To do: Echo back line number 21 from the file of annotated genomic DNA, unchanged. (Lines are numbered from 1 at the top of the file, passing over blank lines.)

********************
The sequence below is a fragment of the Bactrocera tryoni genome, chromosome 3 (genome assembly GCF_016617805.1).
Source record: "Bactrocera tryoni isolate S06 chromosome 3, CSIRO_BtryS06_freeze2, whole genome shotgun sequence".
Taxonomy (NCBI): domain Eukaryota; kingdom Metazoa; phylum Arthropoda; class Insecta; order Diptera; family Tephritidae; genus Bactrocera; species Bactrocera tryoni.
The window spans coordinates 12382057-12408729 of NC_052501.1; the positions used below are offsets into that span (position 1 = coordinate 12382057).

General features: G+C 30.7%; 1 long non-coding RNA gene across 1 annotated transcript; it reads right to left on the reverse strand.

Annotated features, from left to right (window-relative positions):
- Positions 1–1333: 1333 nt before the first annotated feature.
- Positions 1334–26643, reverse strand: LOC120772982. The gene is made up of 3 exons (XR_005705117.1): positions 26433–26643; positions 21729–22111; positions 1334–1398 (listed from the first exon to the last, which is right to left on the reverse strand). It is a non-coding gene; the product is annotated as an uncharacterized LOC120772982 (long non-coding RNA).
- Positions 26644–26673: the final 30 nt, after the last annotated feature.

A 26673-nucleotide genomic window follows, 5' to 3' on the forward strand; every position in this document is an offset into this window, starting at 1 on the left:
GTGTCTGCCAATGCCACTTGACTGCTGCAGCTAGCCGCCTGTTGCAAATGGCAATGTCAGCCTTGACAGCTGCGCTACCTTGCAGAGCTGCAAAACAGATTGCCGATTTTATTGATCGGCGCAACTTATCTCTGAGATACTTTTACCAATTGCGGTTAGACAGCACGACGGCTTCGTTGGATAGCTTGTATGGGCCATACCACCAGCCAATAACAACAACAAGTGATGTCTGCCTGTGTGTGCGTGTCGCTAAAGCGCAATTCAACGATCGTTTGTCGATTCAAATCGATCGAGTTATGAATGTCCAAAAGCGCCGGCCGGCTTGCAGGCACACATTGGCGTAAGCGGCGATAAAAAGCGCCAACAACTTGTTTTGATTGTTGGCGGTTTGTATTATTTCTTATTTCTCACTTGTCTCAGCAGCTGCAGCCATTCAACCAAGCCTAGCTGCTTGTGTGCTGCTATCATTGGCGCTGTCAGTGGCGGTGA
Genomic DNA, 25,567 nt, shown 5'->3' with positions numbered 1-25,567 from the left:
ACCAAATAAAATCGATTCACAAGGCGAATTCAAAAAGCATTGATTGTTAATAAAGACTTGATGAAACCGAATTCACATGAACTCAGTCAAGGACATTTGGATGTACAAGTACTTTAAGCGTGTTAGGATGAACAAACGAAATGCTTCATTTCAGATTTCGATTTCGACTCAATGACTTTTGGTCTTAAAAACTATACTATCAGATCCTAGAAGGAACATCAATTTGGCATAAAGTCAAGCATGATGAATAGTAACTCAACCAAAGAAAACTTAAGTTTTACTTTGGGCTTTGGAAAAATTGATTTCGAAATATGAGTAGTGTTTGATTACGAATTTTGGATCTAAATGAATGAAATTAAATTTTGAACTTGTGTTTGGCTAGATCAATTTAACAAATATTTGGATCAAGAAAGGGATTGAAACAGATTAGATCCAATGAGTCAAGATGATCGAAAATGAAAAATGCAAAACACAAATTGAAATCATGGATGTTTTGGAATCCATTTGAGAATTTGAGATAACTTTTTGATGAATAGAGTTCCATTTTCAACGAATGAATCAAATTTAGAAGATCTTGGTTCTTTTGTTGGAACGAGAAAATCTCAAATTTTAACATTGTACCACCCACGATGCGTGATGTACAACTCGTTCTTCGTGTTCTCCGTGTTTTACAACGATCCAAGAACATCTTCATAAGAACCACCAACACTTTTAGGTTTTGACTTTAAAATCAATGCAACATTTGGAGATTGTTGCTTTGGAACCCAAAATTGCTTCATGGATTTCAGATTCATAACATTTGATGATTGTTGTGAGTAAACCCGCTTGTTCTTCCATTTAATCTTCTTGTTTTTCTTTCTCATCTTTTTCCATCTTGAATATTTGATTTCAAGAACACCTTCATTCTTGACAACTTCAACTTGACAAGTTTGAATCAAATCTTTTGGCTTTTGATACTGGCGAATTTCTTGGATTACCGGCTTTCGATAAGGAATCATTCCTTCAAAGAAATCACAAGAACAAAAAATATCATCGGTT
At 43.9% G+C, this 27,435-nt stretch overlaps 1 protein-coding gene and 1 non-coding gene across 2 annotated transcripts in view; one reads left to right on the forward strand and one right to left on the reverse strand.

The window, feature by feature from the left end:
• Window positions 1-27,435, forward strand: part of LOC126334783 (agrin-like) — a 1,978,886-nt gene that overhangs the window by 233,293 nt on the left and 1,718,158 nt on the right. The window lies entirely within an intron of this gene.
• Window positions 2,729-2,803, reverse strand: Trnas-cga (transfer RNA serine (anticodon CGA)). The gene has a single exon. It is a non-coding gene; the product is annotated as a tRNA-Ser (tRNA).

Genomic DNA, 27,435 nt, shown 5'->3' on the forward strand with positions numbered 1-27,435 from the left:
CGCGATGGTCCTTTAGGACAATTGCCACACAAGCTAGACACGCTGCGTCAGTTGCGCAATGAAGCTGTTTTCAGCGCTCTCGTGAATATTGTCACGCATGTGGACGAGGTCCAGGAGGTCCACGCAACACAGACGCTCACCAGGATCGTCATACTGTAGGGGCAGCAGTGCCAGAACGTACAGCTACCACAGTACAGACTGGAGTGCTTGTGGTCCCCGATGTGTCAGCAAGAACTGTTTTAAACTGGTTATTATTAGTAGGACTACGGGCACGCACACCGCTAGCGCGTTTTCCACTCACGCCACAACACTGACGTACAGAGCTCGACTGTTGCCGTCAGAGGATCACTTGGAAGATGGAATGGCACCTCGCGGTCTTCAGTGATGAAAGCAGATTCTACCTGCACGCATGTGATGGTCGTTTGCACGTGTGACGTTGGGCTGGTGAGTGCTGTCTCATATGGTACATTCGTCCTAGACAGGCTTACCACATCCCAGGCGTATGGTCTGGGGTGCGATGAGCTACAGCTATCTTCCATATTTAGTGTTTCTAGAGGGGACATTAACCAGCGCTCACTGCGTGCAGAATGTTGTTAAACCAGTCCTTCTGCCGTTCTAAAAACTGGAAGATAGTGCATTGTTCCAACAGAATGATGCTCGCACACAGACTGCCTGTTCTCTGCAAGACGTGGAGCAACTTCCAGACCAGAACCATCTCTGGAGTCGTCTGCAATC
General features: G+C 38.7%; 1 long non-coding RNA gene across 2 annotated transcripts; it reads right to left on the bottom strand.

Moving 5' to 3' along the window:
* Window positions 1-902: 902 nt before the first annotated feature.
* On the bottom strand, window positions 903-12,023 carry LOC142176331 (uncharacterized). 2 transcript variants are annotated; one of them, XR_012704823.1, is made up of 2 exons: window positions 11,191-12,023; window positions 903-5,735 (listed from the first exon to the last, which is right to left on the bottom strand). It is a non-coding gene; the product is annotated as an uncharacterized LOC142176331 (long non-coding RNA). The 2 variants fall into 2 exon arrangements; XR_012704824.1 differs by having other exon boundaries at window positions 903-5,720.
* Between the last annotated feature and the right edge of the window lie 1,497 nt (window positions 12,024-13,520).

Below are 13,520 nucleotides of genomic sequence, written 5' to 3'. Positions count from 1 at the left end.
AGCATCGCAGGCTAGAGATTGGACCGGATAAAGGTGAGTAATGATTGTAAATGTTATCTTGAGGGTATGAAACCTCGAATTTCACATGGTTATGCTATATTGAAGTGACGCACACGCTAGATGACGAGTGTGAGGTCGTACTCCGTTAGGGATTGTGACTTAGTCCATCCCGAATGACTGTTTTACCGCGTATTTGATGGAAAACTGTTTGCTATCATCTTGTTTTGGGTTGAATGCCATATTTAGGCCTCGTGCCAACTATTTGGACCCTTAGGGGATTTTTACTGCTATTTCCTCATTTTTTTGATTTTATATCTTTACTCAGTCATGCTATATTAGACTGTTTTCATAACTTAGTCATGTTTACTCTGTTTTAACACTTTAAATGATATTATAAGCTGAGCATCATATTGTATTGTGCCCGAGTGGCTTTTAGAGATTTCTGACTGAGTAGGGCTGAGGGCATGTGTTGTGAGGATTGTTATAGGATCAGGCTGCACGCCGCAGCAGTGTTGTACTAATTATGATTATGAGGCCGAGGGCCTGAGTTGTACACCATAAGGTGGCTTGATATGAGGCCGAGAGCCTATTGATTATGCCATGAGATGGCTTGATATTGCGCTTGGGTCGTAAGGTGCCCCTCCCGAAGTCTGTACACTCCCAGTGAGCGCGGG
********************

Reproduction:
Moving 5' to 3' along the window: